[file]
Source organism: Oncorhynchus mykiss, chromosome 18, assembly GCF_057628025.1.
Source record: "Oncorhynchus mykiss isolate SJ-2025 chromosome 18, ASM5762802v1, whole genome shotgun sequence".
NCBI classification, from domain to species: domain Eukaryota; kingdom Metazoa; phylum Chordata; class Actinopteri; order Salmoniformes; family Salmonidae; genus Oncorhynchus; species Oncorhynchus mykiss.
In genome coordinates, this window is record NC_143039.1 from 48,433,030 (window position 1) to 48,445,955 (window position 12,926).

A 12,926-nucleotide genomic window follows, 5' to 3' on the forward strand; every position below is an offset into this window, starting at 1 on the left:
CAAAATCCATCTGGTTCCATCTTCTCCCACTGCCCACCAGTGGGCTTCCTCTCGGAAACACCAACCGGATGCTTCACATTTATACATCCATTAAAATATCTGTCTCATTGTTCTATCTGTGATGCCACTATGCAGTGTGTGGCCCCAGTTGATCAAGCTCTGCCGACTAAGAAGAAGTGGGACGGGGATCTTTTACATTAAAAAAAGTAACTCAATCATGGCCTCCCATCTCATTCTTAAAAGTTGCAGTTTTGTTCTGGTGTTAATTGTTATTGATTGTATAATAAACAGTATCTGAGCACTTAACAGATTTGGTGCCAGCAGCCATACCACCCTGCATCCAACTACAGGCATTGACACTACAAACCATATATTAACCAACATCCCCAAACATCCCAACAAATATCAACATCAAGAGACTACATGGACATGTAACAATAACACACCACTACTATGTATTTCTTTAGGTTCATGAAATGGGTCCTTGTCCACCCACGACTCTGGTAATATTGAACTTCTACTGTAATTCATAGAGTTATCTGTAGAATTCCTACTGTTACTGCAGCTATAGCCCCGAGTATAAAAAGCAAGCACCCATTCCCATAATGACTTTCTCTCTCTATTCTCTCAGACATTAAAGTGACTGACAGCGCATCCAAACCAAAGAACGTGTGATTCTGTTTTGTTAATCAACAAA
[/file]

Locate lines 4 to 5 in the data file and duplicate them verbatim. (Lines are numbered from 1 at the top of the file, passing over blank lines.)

In genome coordinates, this window is record NC_143039.1 from 48,433,030 (window position 1) to 48,445,955 (window position 12,926).

A 12,926-nucleotide genomic window follows, 5' to 3' on the forward strand; every position below is an offset into this window, starting at 1 on the left: